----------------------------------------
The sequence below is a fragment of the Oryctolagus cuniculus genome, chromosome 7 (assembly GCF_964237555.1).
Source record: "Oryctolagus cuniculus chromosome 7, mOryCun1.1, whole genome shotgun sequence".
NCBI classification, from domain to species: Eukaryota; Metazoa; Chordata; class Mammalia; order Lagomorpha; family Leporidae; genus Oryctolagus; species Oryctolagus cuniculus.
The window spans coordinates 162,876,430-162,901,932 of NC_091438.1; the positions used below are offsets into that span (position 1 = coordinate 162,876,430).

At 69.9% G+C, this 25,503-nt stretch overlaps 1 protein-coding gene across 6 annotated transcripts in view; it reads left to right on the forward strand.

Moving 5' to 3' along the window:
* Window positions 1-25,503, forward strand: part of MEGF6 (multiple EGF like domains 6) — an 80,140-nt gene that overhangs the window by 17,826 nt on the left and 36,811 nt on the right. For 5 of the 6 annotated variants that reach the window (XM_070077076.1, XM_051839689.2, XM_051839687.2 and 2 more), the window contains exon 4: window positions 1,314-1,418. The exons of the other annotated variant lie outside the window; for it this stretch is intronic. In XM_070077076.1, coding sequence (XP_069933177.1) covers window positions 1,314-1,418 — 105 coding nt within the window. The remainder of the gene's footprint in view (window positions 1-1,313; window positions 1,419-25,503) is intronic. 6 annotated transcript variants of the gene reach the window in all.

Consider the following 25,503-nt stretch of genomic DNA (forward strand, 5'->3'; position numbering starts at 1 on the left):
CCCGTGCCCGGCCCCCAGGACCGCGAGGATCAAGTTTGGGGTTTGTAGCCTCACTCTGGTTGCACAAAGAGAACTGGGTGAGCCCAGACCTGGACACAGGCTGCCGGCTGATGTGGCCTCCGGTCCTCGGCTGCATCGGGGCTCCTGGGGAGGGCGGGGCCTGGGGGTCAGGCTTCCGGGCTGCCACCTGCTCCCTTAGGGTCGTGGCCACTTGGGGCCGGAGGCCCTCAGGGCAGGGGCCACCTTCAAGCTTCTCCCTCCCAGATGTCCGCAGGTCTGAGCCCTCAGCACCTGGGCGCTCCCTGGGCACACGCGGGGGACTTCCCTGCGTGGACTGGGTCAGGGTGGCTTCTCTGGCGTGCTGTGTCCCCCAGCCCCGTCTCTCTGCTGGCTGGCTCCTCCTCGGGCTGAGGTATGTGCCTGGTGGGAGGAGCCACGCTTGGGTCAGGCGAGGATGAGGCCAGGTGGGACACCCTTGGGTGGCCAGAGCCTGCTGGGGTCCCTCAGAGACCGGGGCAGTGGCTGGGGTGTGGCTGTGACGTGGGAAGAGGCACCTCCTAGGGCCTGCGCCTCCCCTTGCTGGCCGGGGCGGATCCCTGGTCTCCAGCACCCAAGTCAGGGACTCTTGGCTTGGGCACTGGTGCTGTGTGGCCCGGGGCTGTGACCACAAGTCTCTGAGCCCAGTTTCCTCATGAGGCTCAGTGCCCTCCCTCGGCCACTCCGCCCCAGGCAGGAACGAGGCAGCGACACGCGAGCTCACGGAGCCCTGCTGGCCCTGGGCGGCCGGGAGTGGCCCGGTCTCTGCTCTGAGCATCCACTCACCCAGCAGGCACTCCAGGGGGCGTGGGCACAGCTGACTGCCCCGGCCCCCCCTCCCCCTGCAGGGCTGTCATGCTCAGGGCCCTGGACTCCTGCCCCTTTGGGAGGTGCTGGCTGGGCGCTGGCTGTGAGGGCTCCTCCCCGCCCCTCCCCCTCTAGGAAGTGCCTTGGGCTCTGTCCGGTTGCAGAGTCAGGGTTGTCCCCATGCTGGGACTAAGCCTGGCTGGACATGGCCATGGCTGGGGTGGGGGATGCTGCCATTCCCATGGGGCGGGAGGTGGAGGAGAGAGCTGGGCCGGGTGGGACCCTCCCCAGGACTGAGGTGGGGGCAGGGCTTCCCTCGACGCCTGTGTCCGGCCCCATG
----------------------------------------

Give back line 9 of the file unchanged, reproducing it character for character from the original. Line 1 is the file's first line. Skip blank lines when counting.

CCCGTGCCCGGCCCCCAGGACCGCGAGGATCAAGTTTGGGGTTTGTAGCCTCACTCTGGTTGCACAAAGAGAACTGGGTGAGCCCAGACCTGGACACAGGCTGCCGGCTGATGTGGCCTCCGGTCCTCGGCTGCATCGGGGCTCCTGGGGAGGGCGGGGCCTGGGGGTCAGGCTTCCGGGCTGCCACCTGCTCCCTTAGGGTCGTGGCCACTTGGGGCCGGAGGCCCTCAGGGCAGGGGCCACCTTCAAGCTTCTCCCTCCCAGATGTCCGCAGGTCTGAGCCCTCAGCACCTGGGCGCTCCCTGGGCACACGCGGGGGACTTCCCTGCGTGGACTGGGTCAGGGTGGCTTCTCTGGCGTGCTGTGTCCCCCAGCCCCGTCTCTCTGCTGGCTGGCTCCTCCTCGGGCTGAGGTATGTGCCTGGTGGGAGGAGCCACGCTTGGGTCAGGCGAGGATGAGGCCAGGTGGGACACCCTTGGGTGGCCAGAGCCTGCTGGGGTCCCTCAGAGACCGGGGCAGTGGCTGGGGTGTGGCTGTGACGTGGGAAGAGGCACCTCCTAGGGCCTGCGCCTCCCCTTGCTGGCCGGGGCGGATCCCTGGTCTCCAGCACCCAAGTCAGGGACTCTTGGCTTGGGCACTGGTGCTGTGTGGCCCGGGGCTGTGACCACAAGTCTCTGAGCCCAGTTTCCTCATGAGGCTCAGTGCCCTCCCTCGGCCACTCCGCCCCAGGCAGGAACGAGGCAGCGACACGCGAGCTCACGGAGCCCTGCTGGCCCTGGGCGGCCGGGAGTGGCCCGGTCTCTGCTCTGAGCATCCACTCACCCAGCAGGCACTCCAGGGGGCGTGGGCACAGCTGACTGCCCCGGCCCCCCCTCCCCCTGCAGGGCTGTCATGCTCAGGGCCCTGGACTCCTGCCCCTTTGGGAGGTGCTGGCTGGGCGCTGGCTGTGAGGGCTCCTCCCCGCCCCTCCCCCTCTAGGAAGTGCCTTGGGCTCTGTCCGGTTGCAGAGTCAGGGTTGTCCCCATGCTGGGACTAAGCCTGGCTGGACATGGCCATGGCTGGGGTGGGGGATGCTGCCATTCCCATGGGGCGGGAGGTGGAGGAGAGAGCTGGGCCGGGTGGGACCCTCCCCAGGACTGAGGTGGGGGCAGGGCTTCCCTCGACGCCTGTGTCCGGCCCCATG